It has been a very sombre week in Helmand since my last post.
We had the Vigil Ceremony for Private Matthew James Sean Haseldin, 2nd Battalion The Mercian Regiment, among many other tasks.
The occasion, as per normal, brings 90% of Camp Bastion to a standstill. The 21-year old-from Yorkshire, was tragically killed in action after suffering a fatal gunshot wound whilst out on patrol.
Private Haseldin had only completed his Combat Infantryman’s course in August 2011, before deploying to Helmand in September. Such a tragic loss for his family, loved ones and comrades of 2 Mercian. The ceremony was performed on the newly refurbished Vigil Square, where as usual, thousands of troops from the UK, US, Estonia and Denmark gather to pay their final respects.
For many of 2 Mercian, this was an extremely emotional occasion. Many of the young lads there, trained together, and deployed at the same time. They are a well bonded group of men, several of which were on the patrol in which Pte Haseldin was killed. They were the first point of medical cover and responsible for extracting him to the medical helicopter, for onward movement to Camp Bastion.
The ramp ceremony was the last leg of Pte Haseldin’s journey home, in which his closest friends carried his Union Flag draped coffin on to an RAF C-17, where hours later, he would be reunited with his family and loved ones at the Repatriation Ceremony in Brize Norton.
A day or so later, the new Secretary of State for Defence, the Rt Hon Philip Hammond arrived in Helmand to pay his respects to the fallen at the Remembrance Parade in Camp Bastion. After a whistle-stop tour of Task Force Helmand, in Lashkar Gah, the Defence Secretary was on route to Bastion to meet the troops.
During the build up to the Remembrance Parade, the Defence Secretary took time to talk to the troops, enjoy a spot of breakfast, and visit several places around the camp.
The parade ground was full, but surprisingly quiet. It’s not often you can get that many squaddies in one place, without it being horrendously noisy. You could have heard a pin drop.
Looking around the parade, from the youngest Private, to the most senior Brigadier, you could tell this parade would be something that touched everyone’s heart. Not only were we in Afghanistan, where the realities of war really hit home, but you could tell that quite a lot of people had a personal connection with the day too. Whether it be a relative from the World War days, or someone from a modern conflict, you would be hard pushed to find anyone who hasn’t got a personal connection with Remembrance Day.
The parade was good, and went very well. There was a lot of media coverage for the day. The Combat Camera Team, BFBS, ITN, United States Public Affairs and the Press Association were all in attendance.
The head Padre, Lt Col Maynard, led the service with the assistance of the Garrison Sergeant Major, WO1 Edkins. After the hymns and prayers, the Wreaths were laid, then the bugle played the Last Post.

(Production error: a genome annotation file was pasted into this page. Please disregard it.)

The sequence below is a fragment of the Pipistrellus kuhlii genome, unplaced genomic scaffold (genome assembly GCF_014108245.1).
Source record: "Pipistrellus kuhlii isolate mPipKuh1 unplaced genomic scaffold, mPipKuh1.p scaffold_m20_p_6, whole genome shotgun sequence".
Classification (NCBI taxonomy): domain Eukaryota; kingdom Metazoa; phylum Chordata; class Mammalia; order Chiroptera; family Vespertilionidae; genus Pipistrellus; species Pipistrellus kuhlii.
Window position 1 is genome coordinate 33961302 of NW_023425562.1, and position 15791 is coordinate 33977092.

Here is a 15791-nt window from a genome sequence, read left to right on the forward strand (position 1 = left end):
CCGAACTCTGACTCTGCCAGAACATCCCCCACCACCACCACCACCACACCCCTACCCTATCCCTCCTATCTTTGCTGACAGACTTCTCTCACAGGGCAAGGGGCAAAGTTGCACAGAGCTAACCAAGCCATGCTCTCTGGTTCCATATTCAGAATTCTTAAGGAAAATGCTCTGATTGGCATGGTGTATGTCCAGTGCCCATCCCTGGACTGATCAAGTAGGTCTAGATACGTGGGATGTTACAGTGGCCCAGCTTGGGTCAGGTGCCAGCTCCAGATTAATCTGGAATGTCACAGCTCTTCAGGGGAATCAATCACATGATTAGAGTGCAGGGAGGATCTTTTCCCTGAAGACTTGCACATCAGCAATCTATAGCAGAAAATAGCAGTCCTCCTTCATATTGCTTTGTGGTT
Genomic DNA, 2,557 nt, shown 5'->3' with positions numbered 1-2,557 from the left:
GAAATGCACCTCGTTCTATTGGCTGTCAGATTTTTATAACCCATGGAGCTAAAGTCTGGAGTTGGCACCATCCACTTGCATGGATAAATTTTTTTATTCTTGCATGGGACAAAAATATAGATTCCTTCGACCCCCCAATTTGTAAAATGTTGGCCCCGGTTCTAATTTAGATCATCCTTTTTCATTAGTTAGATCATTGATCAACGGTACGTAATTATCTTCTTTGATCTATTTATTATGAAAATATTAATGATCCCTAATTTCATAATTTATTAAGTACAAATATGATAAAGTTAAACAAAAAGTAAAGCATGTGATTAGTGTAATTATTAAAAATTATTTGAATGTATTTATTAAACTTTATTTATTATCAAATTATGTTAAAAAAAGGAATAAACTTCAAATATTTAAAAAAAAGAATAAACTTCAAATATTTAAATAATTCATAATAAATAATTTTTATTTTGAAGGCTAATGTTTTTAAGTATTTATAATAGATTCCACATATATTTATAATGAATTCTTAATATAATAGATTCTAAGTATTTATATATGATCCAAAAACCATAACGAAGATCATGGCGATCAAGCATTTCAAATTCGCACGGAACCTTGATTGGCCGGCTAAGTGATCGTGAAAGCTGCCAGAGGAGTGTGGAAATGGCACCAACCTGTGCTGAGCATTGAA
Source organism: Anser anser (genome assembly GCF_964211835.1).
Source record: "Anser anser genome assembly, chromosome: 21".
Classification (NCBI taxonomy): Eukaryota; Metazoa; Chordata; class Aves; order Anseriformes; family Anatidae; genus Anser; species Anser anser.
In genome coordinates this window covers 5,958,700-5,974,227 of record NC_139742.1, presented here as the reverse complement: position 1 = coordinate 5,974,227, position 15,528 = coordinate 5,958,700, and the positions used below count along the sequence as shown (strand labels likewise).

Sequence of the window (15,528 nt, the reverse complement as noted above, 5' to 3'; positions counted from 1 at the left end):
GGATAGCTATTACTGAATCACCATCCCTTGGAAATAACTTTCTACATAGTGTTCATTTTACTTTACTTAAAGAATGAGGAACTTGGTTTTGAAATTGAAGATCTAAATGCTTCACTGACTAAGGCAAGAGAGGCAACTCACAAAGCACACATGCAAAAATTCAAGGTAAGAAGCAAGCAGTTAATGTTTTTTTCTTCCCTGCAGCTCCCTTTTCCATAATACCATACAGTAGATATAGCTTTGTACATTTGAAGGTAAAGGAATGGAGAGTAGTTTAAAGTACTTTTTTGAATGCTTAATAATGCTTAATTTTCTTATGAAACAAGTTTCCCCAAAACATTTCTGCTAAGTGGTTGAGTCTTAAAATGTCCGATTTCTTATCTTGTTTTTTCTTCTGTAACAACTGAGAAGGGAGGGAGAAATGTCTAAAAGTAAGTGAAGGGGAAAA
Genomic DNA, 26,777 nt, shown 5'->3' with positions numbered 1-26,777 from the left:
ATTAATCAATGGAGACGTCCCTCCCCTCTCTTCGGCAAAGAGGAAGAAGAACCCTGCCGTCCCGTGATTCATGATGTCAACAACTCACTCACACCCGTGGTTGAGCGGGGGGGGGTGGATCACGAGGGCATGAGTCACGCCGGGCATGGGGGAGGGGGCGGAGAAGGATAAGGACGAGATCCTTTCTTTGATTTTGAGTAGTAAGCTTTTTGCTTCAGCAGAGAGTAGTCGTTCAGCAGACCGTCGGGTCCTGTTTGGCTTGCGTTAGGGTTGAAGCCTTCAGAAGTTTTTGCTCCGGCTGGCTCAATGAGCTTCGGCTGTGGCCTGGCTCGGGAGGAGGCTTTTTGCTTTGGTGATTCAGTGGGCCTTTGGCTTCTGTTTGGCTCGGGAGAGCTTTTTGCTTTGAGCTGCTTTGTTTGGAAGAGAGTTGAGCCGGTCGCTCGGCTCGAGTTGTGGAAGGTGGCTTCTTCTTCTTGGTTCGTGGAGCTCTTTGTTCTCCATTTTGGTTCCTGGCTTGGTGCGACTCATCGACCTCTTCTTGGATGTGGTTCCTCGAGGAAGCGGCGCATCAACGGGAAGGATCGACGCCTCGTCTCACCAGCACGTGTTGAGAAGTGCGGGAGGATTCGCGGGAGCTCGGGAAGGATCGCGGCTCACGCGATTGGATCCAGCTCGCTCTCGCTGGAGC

The following day, we had a similar job, but with a twist. We were in Camp Shorabak, which is attached to Camp Bastion, covering the first ever joint Afghan/British Remembrance Ceremony. This has never happened in the past, and took some planning by the Media Officer of the Brigade Advisory Group (BAG), 2 Rifles, Lt Roz Ashworth ETS (Educational Training Services). There were several difficulties to overcome. Firstly, all Afghan’s were technically on leave celebrating the festival of Eid, but also, it had to remain non religious.
The parade ground was full. There were a good few hundred Afghan National Army trainees there. Before the members of 2 Rifles arrived, and it all started, I had the chance to get some photos of the soldiers, most of which were wearing poppies. They loved it, and provided me with some great portraits.
When the parade started, again, there was utter silence. Every British and Afghan Soldier, along with the interpreters bowed their heads and remembered those that had fallen in conflict. The Rifles padre read several verses, and prayers, while the Afghan Mullah (religious leader) translated it.
The Brigade Commander, Brigadier Sanders then gave his speech, accompanied by the Afghan Commander, Brigadier General Sheren Shah. Yet again, everything was translated for both parties involved in the parade.
The final part of the parade was for the two commanders to lay their wreaths. Brigadier Sanders laid his on to the Afghan flag, while Brigadier Sheren Shah laid his on the Union flag. The Regimental Sergeant Major then read out the role of honour for all British and Afghan soldiers, as well as interpreters, who had died in Afghanistan in the last 12 months. This was followed by the Bugler sounding the Last Post and the Artillery gun to signify the start of the two minutes silence.
The harsh realities of War have been felt by all in Helmand this week, as well as across the globe.
My final words for this post are:-
They shall not grow old, as we are left to grow old,
Age shall not weary them, nor the years condemn,
At the going down of the sun and in the morning,
We will remember them.
When you go home, tell them of us and say: For your tomorrow we gave our today.